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As has been pointed out, the level of technical support depends on the size of the company. Here's what you'd find in a professional setting:<P>Designers: Lighting (obviously the most important), set, costume, hair and makeup (sometimes), props (again, sometimes -- this is usually handled by the set designer), and sound (more commonly seen in theatre; not often for dance). If these people are working for a union company, they are represented by the United Scenic Artists. <P>Stagehands: Electricians (handle all lighting), carpenters(handle scenery), props (make the coffee. Really), sound (sometimes sound is part of electrics). These people are represented by the International Association of Theatrical Stage Employees.<P>Wardrobe: dressers, etc. Also represented by IATSE (although usually a different local).<P>It should be noted that the carpenters who build the sets are a different crew from those who "run" them. Likewise, the seamtresses who build the costumes aren't the ones backstage repairing them. Likewise, there are different crews for prop construction and running.<P>You might also see various interns, gofers, and assistants.<P><P>------------------<BR>=-=-=-=-=-=-=-=-=-=-=<BR>Jeffrey E. Salzberg,<BR>Lighting Designer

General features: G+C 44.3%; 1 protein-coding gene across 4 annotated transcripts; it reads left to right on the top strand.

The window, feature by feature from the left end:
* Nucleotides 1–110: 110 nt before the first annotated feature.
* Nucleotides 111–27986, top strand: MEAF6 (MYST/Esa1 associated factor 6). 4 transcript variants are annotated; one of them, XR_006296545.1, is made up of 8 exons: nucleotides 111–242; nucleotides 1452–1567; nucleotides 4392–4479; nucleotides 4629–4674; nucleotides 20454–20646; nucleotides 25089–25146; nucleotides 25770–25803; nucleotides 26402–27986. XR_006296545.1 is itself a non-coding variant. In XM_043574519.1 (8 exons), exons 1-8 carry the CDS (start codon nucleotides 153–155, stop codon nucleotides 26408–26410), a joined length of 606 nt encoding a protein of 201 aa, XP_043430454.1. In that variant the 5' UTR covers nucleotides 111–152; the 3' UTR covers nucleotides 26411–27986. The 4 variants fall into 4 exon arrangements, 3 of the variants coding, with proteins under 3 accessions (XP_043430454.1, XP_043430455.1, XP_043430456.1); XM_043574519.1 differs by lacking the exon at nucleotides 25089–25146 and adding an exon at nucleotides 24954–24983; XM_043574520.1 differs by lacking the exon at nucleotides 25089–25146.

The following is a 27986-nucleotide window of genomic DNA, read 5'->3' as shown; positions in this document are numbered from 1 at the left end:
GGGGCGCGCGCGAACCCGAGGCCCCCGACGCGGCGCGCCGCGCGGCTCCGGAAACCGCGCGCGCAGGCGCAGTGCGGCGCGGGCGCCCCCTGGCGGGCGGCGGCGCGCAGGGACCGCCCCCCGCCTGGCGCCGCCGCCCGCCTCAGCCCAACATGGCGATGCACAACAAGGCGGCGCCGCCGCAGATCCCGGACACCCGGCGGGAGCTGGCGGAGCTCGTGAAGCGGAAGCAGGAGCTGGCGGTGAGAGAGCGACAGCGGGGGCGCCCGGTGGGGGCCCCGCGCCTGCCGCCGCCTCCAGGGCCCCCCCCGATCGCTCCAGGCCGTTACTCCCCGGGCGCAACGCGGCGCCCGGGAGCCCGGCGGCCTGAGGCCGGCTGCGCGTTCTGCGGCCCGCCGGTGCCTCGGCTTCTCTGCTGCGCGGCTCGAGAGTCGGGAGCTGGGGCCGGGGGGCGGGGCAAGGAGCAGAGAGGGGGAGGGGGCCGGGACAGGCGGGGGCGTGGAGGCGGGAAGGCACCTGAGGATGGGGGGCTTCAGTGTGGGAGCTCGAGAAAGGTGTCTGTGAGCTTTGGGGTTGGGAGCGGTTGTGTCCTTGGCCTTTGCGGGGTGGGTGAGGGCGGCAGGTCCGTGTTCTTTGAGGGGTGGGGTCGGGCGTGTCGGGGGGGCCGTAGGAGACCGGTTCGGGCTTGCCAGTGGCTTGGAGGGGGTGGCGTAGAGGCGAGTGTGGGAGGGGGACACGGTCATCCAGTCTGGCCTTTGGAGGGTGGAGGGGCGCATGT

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 Post subject: Re: Who's all behind, backstage?
PostPosted: Sun Dec 12, 1999 8:05 am 
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Location: London, England; Tallinn, Estonia
Jeffrey, many thanks for your insider's contribution to this debate and welcome to the site. Have you noticed the 'Design for Dance' thread under 'Modern Dance'? It would certainly be interesting to hear your views on that debate.


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 Post subject: Re: Who's all behind, backstage?
PostPosted: Sun Dec 12, 1999 8:49 am 
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Jeffrey,<P>What a wonderful home page. I urge everyone on this board to check it out. I hope that you can encourage other designers, a breed so crucial to great performances, to participate on this board. Many dance enthusiasts take what you do for granted, I suspect, but after working with a company for a while, the designer and the product of that designer truly is fundamental.<P>Welcome